by Julie Dodd
Your letter of application (or cover letter) is a key part of the faculty job application process. The cover letter is how you introduce yourself to the search chair and the search committee. The letter should convey your interest (and enthusiasm) for the position and provide an overview of you, referring to your vitae and online portfolio where more information is provided.
Here are some general tips for writing a cover letter.
Tip #1 – Be sure to use the format for a business letter.
Because most of our communication is now done with email and social media, writing business letters is a new format for many who are applying for jobs. You can find many examples online. The Purdue OWL (Online Writing Lab) provides tips for academic cover letters and a sample letter.
Tip #2 – In the first paragraph, indicate what specific job you are applying for.
Sometimes colleges or departments are hiring for more than one position, so you need to indicate the job title. [For example: I am applying for the position of assistant professor in new media.] Some jobs have a reference number. Be sure to include that job number.
Tip #3 – Your cover letter is strengthened if you can tie your interests and abilities to the specific job.
In your opening paragraph, you want to say why you are interested in this specific job. Research the curriculum offered, the faculty in the department and the kind of work being done in the program and include reference to those (as appropriate) in your letter.
Tip #4 – Your letter should contain paragraphs addressing specific areas.
- Your teaching experience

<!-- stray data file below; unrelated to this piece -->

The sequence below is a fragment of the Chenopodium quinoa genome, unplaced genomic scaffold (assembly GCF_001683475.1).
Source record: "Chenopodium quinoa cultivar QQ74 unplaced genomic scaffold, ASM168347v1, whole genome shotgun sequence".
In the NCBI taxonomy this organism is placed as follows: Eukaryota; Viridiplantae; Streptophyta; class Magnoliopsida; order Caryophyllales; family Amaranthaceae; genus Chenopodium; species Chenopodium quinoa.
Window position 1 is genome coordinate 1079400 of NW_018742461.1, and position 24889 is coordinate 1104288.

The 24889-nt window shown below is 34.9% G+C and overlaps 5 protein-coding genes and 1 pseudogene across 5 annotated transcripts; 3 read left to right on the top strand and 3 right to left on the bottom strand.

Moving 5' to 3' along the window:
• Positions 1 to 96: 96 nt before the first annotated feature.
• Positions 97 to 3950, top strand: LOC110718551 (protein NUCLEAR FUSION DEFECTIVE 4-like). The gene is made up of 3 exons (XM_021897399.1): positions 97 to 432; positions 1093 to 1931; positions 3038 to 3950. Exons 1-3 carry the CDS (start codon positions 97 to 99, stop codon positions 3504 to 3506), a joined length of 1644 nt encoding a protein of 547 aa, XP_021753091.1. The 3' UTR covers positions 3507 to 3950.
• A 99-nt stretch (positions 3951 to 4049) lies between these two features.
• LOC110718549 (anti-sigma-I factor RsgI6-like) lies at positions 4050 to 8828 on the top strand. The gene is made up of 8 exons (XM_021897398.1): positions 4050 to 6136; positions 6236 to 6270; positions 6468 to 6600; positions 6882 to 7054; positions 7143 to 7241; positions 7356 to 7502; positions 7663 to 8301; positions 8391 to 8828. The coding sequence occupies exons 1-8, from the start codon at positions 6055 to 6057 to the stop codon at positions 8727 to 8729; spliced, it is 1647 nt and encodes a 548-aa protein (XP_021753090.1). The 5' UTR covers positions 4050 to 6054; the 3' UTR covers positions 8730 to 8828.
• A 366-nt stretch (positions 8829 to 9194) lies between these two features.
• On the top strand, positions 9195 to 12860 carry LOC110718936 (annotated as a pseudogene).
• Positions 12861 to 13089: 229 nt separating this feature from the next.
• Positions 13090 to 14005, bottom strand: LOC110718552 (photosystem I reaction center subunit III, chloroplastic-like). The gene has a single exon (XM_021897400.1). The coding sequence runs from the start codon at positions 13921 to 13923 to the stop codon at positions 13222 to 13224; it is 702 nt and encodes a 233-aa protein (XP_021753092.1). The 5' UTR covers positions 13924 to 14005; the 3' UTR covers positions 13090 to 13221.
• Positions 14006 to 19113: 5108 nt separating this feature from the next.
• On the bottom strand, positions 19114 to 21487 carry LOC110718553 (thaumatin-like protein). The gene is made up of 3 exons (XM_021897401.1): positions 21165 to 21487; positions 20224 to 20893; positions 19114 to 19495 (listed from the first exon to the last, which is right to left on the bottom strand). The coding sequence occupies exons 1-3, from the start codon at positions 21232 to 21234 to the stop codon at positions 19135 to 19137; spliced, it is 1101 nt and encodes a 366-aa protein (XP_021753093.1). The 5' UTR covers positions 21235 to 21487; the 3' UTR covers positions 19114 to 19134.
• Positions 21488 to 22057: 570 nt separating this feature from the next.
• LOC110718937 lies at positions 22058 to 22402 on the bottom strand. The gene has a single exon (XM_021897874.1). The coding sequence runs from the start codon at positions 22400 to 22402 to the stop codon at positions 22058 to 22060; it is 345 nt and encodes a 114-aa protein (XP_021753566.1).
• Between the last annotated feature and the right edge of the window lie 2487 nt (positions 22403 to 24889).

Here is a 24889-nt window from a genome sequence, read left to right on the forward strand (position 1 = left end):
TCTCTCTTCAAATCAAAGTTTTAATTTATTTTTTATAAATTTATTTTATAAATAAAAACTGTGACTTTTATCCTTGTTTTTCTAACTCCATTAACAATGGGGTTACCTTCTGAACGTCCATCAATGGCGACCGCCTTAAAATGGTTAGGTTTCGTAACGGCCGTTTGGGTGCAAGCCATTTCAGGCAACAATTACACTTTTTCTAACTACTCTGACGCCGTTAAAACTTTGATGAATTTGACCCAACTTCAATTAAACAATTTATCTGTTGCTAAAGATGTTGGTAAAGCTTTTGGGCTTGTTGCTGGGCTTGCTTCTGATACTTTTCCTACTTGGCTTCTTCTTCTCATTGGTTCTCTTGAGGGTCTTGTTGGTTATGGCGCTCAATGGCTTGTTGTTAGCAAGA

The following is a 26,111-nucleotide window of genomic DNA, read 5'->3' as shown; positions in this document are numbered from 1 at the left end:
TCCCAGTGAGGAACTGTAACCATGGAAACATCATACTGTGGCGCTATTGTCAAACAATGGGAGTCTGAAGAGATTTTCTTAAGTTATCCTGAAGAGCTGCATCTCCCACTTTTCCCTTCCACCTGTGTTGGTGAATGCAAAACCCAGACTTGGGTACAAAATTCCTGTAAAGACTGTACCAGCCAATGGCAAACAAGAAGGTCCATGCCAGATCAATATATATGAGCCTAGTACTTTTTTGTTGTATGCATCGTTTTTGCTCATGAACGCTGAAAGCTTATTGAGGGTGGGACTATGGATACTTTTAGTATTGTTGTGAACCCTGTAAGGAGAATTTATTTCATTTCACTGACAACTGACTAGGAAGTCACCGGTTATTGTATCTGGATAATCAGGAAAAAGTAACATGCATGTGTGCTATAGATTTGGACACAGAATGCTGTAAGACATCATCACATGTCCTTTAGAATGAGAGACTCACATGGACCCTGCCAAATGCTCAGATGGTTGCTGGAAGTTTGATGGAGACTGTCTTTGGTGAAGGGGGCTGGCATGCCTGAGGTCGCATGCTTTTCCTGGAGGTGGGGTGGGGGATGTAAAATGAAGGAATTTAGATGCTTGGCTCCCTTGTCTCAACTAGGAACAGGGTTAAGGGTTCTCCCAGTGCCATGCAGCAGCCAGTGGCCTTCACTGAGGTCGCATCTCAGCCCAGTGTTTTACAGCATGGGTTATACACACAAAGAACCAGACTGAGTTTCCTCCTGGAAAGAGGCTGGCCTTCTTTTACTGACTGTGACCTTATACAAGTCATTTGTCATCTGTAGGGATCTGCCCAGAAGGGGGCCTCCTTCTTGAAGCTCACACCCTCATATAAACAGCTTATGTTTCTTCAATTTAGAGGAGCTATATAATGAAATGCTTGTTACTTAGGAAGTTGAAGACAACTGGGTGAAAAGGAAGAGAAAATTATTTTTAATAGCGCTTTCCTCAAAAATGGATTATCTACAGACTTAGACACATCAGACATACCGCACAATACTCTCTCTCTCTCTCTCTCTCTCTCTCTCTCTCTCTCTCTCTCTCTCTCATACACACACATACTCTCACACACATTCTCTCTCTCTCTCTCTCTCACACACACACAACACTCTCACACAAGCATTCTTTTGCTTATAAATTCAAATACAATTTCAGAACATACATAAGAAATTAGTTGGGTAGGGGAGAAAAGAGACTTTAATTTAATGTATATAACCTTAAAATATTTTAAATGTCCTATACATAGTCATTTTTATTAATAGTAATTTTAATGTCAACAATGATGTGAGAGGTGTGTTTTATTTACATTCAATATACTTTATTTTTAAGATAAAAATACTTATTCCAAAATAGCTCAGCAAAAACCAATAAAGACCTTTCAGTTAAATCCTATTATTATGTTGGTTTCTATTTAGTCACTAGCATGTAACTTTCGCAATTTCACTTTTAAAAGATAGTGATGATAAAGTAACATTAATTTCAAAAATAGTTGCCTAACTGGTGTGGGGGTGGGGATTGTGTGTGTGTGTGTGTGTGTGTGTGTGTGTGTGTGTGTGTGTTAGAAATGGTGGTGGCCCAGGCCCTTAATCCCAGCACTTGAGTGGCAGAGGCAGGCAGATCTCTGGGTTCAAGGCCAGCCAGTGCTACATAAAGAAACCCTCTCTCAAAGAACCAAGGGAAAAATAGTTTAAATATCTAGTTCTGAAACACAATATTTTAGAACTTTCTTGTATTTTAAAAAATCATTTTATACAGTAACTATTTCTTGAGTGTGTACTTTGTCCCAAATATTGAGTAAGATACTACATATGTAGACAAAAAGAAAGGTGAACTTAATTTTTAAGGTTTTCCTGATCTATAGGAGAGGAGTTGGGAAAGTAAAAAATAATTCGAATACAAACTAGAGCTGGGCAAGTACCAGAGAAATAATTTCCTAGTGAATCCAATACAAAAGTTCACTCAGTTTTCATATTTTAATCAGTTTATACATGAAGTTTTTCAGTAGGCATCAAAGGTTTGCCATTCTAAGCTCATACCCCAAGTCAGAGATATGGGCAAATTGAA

- Your research
- Your professional experience
- Your service
In your application, you are submitting your curriculum vitae, but your cover letter lets you provide highlights of each area. If you don’t have experience in one of those areas, then you would not include that in your letter. When you decide which faculty jobs to apply for, you are evaluating your own experience and abilities in the context of the job’s requirements. For some faculty positions, the emphasis is on teaching, and research experience isn’t necessary. For other faculty positions, research experience is the top priority.
Tip #5 – Your letter should be about one-and-a-half to two pages.
If your cover letter is less than a full page, you may come across as not being as serious about the job. I’ve seen cover letters that are more than two pages, but usually those letters are from candidates who are applying for an administrative position or endowed chair.
Tip #6 – Take advantage of the ability to tell more about yourself through a website or social media.
In a cover letter, you can include the URL to your online teaching portfolio or to a course you teach where you’ve posted course materials. You can include your Twitter handle. That online content lets you tell more about yourself and your abilities. That online content also conveys that you know how to use technology, which is important in so many teaching positions. But remember that if you include URLs or your Twitter handle that you need to keep information up-to-date and appropriate for review.
Tip #7 – Carefully edit your letter.
Don’t let your well organized and well written letter be diminished by grammatical errors or typos. You also should ask a trusted colleague, your thesis/dissertation chair, or a friend to read the letter and offer suggestions. If you are a graduate student, your university may have a writing center that offers assistance. For example, the University of Florida offers writing assistance for graduate students and faculty at the Writing Studio.
For more information about writing a cover letter for a faculty job position:
The Chronicle of Higher Education has a number of useful articles about the job application process. Some of those articles are from the early 2000s but are still valid in terms of the content and purpose of the cover letter. Here’s a good one with advice about the tone of your letter. Beyond the One-Page Cover Letter – Gary DeCoker